Shipping a mounted deer head trophy requires secure packaging and abundant padding to protect the fur, antlers and plastic body parts, such as eyes, that are used in the taxidermy process. Shipping a mounted deer head is not the same as shipping a fresh kill to a taxidermist for preservation and mounting, which requires different shipping methods and adherence to certain postal regulations regarding the shipping of animal carcasses. Follow a few steps to pack and ship a mounted deer head.
Get the Packing Materials
Chances are, if you have a mounted deer head, then it is a trophy buck of some size. You'll need a shipping crate large enough to accommodate the head and mount, with ample room for packing material to hold the trophy in place during shipment. Office supply stores, Mailboxes Etc., and photocopy centers stock shipping supplies. While a cardboard shipping box is adequate, depending on the value of your trophy, you might opt for a costlier wooden shipping crate. The price could buy peace of mind. You'll also want thick sheets of bubble wrap, a roll of heavy brown wrapping paper, Styrofoam popcorn and heavy packing tape.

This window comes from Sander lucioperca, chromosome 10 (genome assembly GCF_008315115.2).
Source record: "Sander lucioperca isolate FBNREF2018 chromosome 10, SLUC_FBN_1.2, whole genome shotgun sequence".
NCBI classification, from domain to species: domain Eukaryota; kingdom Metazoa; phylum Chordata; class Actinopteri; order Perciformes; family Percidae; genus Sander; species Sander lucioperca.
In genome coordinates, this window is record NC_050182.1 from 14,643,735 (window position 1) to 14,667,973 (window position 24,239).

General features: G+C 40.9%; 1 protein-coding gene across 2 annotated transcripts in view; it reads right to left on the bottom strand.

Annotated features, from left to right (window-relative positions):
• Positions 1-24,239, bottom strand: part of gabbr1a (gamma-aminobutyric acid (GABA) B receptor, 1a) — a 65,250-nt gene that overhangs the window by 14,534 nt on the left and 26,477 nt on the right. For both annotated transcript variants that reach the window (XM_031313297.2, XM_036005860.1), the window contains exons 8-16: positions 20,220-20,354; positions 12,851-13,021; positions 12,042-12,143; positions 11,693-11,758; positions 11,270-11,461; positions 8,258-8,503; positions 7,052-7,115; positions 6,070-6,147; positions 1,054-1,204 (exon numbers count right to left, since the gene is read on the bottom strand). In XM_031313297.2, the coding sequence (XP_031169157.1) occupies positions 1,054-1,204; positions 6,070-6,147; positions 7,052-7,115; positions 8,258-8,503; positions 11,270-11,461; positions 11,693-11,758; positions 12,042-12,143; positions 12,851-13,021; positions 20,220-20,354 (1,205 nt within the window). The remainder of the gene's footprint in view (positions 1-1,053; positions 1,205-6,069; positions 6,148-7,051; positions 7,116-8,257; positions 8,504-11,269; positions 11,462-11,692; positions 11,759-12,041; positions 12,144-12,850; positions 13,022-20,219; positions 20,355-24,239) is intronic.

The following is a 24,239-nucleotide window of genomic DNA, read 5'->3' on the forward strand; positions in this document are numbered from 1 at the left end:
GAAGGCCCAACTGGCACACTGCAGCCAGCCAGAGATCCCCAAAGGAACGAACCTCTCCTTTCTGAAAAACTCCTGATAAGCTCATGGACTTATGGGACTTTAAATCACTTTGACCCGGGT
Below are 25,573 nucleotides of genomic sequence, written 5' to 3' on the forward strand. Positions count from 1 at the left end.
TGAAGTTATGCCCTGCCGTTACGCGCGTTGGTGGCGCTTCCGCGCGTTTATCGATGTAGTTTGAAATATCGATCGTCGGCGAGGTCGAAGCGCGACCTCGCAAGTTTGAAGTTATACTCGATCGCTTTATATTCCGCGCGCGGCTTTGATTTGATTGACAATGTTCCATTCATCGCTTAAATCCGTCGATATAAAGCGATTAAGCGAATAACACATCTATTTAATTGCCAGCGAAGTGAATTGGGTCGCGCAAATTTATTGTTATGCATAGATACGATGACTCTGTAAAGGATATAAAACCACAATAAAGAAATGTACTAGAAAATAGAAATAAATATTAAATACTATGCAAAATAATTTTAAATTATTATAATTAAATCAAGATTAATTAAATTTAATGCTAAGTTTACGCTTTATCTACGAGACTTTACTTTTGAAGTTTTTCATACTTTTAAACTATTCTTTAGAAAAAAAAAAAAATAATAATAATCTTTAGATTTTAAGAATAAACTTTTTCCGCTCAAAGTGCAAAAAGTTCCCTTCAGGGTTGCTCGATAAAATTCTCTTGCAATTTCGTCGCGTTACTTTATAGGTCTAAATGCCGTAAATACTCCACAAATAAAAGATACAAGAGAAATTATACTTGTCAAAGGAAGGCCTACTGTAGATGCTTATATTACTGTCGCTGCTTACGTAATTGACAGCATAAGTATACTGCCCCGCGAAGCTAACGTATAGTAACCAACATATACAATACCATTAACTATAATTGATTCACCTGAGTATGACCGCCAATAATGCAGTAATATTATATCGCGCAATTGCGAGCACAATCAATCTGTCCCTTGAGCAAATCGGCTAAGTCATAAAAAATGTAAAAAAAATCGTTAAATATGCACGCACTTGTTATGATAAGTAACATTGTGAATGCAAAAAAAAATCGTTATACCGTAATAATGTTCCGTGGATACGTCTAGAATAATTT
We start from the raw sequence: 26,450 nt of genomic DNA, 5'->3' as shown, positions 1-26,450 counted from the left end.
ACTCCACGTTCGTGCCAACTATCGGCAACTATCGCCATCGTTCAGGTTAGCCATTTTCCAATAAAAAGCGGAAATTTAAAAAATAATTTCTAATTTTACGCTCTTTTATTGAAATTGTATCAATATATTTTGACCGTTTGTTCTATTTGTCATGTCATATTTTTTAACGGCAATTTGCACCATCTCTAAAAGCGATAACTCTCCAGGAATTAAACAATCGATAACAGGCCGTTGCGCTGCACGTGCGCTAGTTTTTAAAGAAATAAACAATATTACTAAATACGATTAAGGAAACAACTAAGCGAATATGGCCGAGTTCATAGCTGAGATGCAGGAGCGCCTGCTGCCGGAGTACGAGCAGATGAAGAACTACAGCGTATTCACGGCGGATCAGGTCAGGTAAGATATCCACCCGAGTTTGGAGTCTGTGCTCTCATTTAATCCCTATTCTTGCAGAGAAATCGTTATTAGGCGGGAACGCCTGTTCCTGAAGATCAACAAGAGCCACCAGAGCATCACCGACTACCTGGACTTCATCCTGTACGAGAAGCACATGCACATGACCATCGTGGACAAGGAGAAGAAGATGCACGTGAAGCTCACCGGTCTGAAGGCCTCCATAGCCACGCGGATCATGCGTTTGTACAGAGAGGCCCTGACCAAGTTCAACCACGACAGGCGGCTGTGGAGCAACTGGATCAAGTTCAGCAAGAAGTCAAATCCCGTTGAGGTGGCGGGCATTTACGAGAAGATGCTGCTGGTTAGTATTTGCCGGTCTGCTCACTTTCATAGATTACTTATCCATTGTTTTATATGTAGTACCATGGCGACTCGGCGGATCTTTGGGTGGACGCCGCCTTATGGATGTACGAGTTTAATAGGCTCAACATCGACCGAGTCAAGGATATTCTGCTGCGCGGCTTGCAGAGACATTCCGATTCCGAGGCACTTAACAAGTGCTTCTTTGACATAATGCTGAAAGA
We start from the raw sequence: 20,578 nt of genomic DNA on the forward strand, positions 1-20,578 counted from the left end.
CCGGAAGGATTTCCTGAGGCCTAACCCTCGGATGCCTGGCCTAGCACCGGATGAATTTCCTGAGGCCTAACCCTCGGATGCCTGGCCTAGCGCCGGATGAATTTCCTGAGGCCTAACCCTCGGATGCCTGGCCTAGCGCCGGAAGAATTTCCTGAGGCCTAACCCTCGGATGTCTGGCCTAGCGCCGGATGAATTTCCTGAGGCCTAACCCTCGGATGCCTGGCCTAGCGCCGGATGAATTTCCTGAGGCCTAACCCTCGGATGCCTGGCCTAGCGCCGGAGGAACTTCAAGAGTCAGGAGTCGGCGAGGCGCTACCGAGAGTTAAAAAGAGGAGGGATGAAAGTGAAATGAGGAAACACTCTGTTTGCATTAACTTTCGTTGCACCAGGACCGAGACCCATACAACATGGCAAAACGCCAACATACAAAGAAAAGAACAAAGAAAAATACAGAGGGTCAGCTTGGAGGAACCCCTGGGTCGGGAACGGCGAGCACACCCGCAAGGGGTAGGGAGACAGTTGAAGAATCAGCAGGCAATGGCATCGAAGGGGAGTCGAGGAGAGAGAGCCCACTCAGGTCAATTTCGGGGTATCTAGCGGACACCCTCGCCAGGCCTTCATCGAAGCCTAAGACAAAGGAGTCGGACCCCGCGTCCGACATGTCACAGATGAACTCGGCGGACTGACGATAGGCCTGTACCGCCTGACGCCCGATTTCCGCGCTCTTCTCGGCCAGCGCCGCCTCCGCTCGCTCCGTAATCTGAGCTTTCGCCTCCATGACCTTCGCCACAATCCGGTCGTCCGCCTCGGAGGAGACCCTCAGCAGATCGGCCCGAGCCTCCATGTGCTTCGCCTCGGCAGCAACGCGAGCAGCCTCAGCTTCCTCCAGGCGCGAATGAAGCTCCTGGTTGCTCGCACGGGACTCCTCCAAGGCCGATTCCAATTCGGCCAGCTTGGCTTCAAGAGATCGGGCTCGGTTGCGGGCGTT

Prepare the mount for shipping
Wherever your deer head is destined, you don't want it shifting around in the shipping crate. And you certainly don't want any petroleum-based packing materials, such as Styrofoam popcorn, melting into the fur or sticking to the antlers. Prevent this by wrapping the entire head, antlers and wall mount in heavy brown wrapping paper. Use as many layers of paper as necessary to cover the trophy and prevent the antlers from stabbing through. Secure the wrapping in several places with packing tape, then wrap the wrapping paper and trophy with several layers of bubble wrap. Secure the wrap with tape. You are shipping a fragile trophy, so plenty of padding is needed. Pour Styrofoam popcorn into your shipping crate to a depth of at least 3 inches. Add a layer of brown wrapping paper to the Styrofoam packing material, then carefully place your wrapped deer head and mount inside the crate. Secure it with wads of wrapping paper to prevent the trophy from shifting around, then fill in all the gaps and crevices with Styrofoam popcorn. If you've ever seen one of those before and after images of a box entering and leaving the post office, you'll want to put extra packing tape over the crate flaps and reinforce the corners, as well.
Ship the mount
Pay first-class shipping at the post office or shipping center. You're not mailing a T-shirt to your cousin; this is a prized trophy that needs the best treatment. You'll probably want to insure the package, especially if you've seen the cost of taxidermy services lately. The mounting and preserving service is expensive enough, but the trophy itself may be priceless.